The prevailing consensus that government must fund undergraduate education has also led to the widespread belief that statutory regulation is a necessity. With significant public expenditure and taxpayer-funded losses on student loans, the state feels duty-bound to ensure that the sector provides value for money to both students and taxpayers. However, by adopting a mixed economy solution to funding, we can alleviate the need for such stringent regulation, which many of the witnesses to the Lords Committee described as expensive, burdensome and a barrier to new entrants.
Studies on the graduate premium typically find varying levels of average returns but consistently report that the distribution of earnings outcomes, whether measured by course or institution, is extremely wide. Consequently, some individuals will experience exceptionally high returns on their educational investment, while others may even see negative returns – meaning they would have been better off financially had they not attended university. The advent of AI technologies, such as ChatGPT-4, introduces even more uncertainty regarding which careers will yield high incomes in the future.
A 2017 paper that considered the impact on innovation under conditions of high or low outcome uncertainty found that where uncertainty was high, as for higher education, statutory regulation had a material inhibiting effect on innovation as it tends to enforce conformity based on past success rather than allowing for the flexibility needed to adapt to evolving conditions. In contrast, voluntary self-regulation was shown to be more effective in facilitating innovation, as it allowed for knowledge sharing without preventing institutions from experimenting. A mixed economy approach to funding then goes hand in hand with a switch to self-regulation which will help the sector respond to the current challenges. That might also be a solution to the difficulties flowing from the QAA standing down as the Designated Quality Body.
By adopting a mixed economy solution, universities would gain the freedom to innovate in their educational approach. They might develop more courses resembling the 1980s Youth Training Scheme (YTS), which combined real work experience with institution-based learning to help young people find productive employment. This is just one example of the potential outcomes of increased experimentation and pricing freedom, illustrating how a less regulated environment could enable universities to cater better for employers’ needs and enhance the scope and value of the education they offer.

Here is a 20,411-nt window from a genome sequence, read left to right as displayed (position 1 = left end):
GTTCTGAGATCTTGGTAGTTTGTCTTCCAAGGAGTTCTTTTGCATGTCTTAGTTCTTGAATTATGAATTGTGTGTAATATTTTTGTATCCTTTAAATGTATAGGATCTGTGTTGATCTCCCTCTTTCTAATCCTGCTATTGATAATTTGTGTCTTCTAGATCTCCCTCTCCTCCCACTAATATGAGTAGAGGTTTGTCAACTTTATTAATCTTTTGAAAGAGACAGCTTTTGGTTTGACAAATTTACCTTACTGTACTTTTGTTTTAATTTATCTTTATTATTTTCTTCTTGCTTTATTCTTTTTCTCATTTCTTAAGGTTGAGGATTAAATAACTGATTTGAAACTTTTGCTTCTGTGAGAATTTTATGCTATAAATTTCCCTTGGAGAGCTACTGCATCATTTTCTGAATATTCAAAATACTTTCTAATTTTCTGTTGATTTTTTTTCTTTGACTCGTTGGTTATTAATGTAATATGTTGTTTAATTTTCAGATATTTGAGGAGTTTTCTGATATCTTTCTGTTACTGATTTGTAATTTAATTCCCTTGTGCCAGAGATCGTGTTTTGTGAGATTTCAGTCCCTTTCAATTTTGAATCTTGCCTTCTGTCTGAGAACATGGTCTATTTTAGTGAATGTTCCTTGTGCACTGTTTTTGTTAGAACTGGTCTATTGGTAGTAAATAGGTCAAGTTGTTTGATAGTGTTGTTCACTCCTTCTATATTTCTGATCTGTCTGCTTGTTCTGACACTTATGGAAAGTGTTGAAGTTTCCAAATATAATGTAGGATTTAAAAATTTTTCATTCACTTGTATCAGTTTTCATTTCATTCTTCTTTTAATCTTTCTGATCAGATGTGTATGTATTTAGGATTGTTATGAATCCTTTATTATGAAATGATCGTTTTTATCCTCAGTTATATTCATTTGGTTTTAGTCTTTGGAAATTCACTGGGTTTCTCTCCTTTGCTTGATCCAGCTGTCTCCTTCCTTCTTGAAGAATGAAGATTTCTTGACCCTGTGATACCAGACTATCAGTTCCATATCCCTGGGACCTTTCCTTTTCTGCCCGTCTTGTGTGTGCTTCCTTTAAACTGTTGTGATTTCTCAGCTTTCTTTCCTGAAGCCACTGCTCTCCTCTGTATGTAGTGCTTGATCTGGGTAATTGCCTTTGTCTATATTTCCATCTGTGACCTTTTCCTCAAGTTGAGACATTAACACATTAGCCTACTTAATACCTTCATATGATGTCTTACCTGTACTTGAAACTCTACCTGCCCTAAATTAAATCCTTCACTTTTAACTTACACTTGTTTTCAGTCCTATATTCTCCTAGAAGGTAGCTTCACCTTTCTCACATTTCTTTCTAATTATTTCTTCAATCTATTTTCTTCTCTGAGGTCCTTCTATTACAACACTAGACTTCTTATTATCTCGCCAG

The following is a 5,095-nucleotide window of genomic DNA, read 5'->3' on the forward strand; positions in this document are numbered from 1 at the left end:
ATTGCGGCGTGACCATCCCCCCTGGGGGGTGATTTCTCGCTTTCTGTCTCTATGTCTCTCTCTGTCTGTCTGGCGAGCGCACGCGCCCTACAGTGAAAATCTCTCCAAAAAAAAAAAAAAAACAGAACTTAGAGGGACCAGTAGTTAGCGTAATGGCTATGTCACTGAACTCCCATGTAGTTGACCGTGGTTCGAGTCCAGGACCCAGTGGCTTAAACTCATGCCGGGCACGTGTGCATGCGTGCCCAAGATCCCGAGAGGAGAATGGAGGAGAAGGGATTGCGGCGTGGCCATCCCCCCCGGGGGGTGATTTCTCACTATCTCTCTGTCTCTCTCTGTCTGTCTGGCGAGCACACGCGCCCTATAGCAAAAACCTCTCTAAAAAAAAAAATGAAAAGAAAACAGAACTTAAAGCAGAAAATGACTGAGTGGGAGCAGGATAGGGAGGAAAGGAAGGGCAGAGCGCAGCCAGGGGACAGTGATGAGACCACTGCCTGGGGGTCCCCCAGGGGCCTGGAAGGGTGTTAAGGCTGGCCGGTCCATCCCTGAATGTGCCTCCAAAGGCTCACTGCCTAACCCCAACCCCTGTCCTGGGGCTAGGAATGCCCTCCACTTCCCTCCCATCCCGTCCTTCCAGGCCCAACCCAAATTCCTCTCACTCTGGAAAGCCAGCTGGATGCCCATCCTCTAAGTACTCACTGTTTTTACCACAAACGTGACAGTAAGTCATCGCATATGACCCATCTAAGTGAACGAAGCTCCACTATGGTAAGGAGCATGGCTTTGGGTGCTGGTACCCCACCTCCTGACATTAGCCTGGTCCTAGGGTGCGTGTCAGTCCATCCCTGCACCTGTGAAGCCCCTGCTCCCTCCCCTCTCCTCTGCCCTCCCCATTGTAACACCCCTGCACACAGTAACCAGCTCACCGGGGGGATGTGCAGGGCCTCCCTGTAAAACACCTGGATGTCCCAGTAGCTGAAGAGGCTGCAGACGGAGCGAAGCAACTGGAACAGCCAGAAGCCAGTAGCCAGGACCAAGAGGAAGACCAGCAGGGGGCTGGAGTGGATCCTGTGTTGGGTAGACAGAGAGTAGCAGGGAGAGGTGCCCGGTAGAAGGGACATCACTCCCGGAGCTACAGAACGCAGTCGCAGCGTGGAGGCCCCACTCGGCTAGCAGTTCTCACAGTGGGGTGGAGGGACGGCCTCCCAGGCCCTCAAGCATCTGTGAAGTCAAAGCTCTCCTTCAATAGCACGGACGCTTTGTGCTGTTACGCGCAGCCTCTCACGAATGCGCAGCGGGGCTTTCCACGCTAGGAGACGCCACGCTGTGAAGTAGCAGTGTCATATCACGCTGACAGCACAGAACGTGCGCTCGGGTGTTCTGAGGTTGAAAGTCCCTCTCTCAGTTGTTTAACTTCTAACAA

In conclusion, the issues of inadequate funding for universities, burdensome regulation and the risk of home students being displaced by international students are pressing concerns for the higher education sector, especially as the population of 18-year-olds is projected to grow in the coming years. By adopting a mixed economy approach to funding, combining both private and state resources, it is possible to address these challenges and ensure a sustainable future for higher education. Just as Keynes successfully tackled the problems of economic slump with a mixed economy model, there is an opportunity to now use a similar strategy to create a more flexible, innovative, and resilient higher education sector that benefits all stakeholders.
 Keynes, J. M. (1936). The General Theory of Employment, Interest, and Money, Preface. London: Macmillan.
 Charles Clarke witness evidence to the House of Lords Industry and Regulators Committee, 14 March 2023 P9
 https://www.norland.ac.uk/keeping-up-with-the-windsors-norland-nannies-earn-120000/ Accessed 27/04/2023
 Blind, K., Petersen, S.S. & Riillo, C.A.F., 2017. The impact of standards and regulation on innovation in uncertain markets. Research Policy, 46(1), pp. 249-264.
A very encouraging start to a new idea for a better way to fund HE and one I would happily support.
One of the major issues in the current funding model is that the state funds every student with the same amount, regardless of the subject studied, the university the student attends, the cost of delivering the qualification / experience and the actual income subseqently earned by the graduating student. A more inappropriate model would be difficult to find.